9 S.Ct. 271
129 U.S. 202
32 L.Ed. 661
METCALF et al.1
January 21, 1889.
[Statement of Case from pages 202-204 intentionally omitted]
George F. Betts, for appellant.
Edward M. Hutchins and Henry Wheeler, for appellees.
Mr. Justice GRAY, after stating the case as above, delivered the opinion of the court.
The decision of this case turns upon section 4899 of the Revised Statutes, by which it is enacted that 'every person who purchases of the inventor or discoverer, or with his knowledge and consent constructs any newly invented or discovered machine, or other patentable article, prior to the application by the inventor or discoverer for a patent, or who sells or uses one so constructed, shall have the right to use, and vend to others to be used, the specific thing so made or purchased, without liability therefor.' This section clearly defines four classes of persons who shall have the right to use, and to vend to others to be used, a specific patentable machine: First, every person 'who purchases of the inventor' the machine before his application for a patent; second, every person who, 'with his knowledge and consent, constructs' the machine before the application; third, every person 'who sells' a machine 'so constructed,' that is to say, which has been constructed with the knowledge and consent of the inventor by another person; fourth, every person who 'uses one so constructed,' that is to say, constructed with the inventor's knowledge and consent by another person. In order to entitle a person of any of these four classes to use and vend the machine, under this section, the machine must originally have been either purchased from the inventor, or else constructed with his knowledge and consent, before his application for a patent; and it may well be that a fraudulent or surreptitious purchase or construction is insufficient. Kendall v. Winsor, 21 How. 322; Andrews v. Hovey, 124 U. S. 694, 708, 8 Sup. Ct. Rep. 676. But after a machine has been constructed by any person, with the inventor's knowledge and consent, before the application for a patent, every other person who either sells or uses that machine is within the protection of the section, and needs no new consent or permission of the inventor. If the first two clauses of the section, taken by themselves, leave the matter in any doubt, the succeeding clause, including every person 'who sells or uses one so constructed,' makes it perfectly clear that the implied license conferred by the section sets the specific machine free from the monopoly of the patent in the hands of any person, just as if that person were the lawful assignee of one holding the machine under a purchase or an express and unrestricted license from the inventor. McClurg v. Kingsland, 1 How 202; Bloomer v. McQuewan, 14 How. 539, 549; Bloomer v. Millinger, 1 Wall. 340; Adams v. Burke, 17 Wall. 453; Birdsell v. Shaliol, 112 U. S. 485, 487, 5 Sup. Ct. Rep. 244. In the case at bar, the machines of the plaintiff's invention were not purchased from him by the defendants; but they were constructed with his knowledge and consent, by a partnership of which he and the defendants were the members. It was strongly argued for the defendants that a sale or a license from the inventor to two or more partners or tenants in common confers upon each a right to use and to sell the subject of the sale or license, and that the defendants therefore come within the second class of persons defined in the statute. But it is unnecessary to determine whether that is so or not, because, if it is not, the defendants clearly come within the fourth class, being persons who use machines which have been constructed with the knowledge and consent of the inventor before his application for a patent. The peculiar provisions of the agreement by which the partnership between the plaintiff and the defendants was dissolved did not, in terms or in legal effect, enlarge or diminish the rights of either party, independently of that agreement, in the machines in question. Decree affirmed.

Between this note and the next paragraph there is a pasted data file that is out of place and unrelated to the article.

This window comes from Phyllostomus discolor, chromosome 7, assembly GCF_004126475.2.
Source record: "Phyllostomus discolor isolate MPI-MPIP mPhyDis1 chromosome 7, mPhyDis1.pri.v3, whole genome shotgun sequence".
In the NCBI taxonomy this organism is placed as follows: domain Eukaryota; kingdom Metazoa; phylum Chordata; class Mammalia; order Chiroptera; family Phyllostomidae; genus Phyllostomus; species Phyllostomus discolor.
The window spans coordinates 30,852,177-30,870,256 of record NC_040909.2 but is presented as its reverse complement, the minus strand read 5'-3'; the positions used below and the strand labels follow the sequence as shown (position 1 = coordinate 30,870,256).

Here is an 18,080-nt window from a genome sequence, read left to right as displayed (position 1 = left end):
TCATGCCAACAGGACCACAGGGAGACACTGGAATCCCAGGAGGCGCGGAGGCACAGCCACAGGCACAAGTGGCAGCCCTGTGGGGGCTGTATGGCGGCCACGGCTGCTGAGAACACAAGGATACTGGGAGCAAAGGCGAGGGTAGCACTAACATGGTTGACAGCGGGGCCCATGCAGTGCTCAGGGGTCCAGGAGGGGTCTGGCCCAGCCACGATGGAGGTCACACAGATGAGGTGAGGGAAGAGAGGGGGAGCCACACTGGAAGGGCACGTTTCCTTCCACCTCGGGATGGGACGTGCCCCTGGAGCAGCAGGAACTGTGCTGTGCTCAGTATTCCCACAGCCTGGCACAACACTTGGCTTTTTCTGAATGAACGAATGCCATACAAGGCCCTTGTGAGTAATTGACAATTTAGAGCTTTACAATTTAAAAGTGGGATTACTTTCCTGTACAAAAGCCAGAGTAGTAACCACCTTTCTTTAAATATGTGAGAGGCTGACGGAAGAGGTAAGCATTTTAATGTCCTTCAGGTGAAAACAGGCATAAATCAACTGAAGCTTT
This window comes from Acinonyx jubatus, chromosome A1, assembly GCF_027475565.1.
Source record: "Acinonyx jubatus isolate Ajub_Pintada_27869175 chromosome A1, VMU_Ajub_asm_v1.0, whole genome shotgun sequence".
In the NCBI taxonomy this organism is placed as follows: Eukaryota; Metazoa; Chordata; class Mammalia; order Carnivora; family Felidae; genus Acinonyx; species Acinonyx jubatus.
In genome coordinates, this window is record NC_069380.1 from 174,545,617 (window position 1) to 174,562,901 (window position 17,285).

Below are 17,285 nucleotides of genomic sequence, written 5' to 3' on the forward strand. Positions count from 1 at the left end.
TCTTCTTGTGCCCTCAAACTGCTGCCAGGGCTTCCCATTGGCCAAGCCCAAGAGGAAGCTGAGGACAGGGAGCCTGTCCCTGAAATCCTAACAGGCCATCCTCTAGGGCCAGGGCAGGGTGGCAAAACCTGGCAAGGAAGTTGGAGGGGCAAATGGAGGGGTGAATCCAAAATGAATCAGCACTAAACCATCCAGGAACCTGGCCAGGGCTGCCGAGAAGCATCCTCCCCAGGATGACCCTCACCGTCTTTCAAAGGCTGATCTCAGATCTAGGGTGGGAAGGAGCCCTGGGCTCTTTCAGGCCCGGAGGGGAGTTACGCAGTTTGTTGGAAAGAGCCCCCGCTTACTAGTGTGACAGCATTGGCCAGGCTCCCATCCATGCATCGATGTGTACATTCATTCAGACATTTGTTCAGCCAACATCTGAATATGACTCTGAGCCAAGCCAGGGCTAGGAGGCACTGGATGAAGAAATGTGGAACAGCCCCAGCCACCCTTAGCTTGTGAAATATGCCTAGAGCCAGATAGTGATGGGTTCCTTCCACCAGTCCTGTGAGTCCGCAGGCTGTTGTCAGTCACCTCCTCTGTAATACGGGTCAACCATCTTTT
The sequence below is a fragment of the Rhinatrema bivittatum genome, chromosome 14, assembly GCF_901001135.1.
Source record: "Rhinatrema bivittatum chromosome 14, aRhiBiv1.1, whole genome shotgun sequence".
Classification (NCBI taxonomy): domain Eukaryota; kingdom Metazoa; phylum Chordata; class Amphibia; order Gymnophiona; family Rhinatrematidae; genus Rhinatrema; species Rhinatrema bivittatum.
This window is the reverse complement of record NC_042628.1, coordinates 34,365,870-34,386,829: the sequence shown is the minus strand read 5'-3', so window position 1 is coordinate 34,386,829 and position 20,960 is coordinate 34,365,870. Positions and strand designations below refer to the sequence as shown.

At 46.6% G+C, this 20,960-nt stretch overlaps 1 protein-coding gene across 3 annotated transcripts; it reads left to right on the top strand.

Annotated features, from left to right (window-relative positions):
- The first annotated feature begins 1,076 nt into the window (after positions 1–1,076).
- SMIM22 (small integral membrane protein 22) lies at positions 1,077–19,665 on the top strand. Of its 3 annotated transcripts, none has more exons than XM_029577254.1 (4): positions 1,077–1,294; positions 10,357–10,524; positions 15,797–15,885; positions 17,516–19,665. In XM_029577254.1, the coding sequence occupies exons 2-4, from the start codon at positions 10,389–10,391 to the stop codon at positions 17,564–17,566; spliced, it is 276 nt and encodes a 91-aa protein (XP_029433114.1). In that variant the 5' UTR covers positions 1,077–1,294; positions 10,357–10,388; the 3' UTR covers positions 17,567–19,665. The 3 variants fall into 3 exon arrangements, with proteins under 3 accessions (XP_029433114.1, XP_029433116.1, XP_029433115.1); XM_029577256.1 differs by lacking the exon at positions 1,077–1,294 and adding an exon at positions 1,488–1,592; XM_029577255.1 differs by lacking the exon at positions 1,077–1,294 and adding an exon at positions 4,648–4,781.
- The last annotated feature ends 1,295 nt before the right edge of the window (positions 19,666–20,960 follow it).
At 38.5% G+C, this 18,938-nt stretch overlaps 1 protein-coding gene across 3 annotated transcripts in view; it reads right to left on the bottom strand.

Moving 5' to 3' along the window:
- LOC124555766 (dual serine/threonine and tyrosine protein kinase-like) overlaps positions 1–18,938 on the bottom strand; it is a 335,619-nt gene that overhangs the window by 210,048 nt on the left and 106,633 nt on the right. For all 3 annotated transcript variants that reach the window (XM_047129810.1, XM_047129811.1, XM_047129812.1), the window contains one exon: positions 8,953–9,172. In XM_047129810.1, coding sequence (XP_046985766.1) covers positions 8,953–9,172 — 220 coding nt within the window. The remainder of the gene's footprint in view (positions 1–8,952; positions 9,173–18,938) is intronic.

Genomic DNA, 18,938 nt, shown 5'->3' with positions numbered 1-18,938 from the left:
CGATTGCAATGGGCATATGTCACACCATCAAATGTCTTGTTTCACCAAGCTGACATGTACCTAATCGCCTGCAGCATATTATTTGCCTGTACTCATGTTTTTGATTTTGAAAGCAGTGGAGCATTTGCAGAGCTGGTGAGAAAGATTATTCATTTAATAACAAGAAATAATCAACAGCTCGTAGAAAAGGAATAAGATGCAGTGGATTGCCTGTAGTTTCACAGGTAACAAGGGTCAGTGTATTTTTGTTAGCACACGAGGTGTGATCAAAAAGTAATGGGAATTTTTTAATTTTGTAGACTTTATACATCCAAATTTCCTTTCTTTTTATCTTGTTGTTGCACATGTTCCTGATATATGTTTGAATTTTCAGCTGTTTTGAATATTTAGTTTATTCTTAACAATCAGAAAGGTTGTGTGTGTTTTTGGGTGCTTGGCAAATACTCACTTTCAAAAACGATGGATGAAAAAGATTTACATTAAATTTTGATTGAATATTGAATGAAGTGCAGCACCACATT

Affirming 16 Fed. Rep. 130.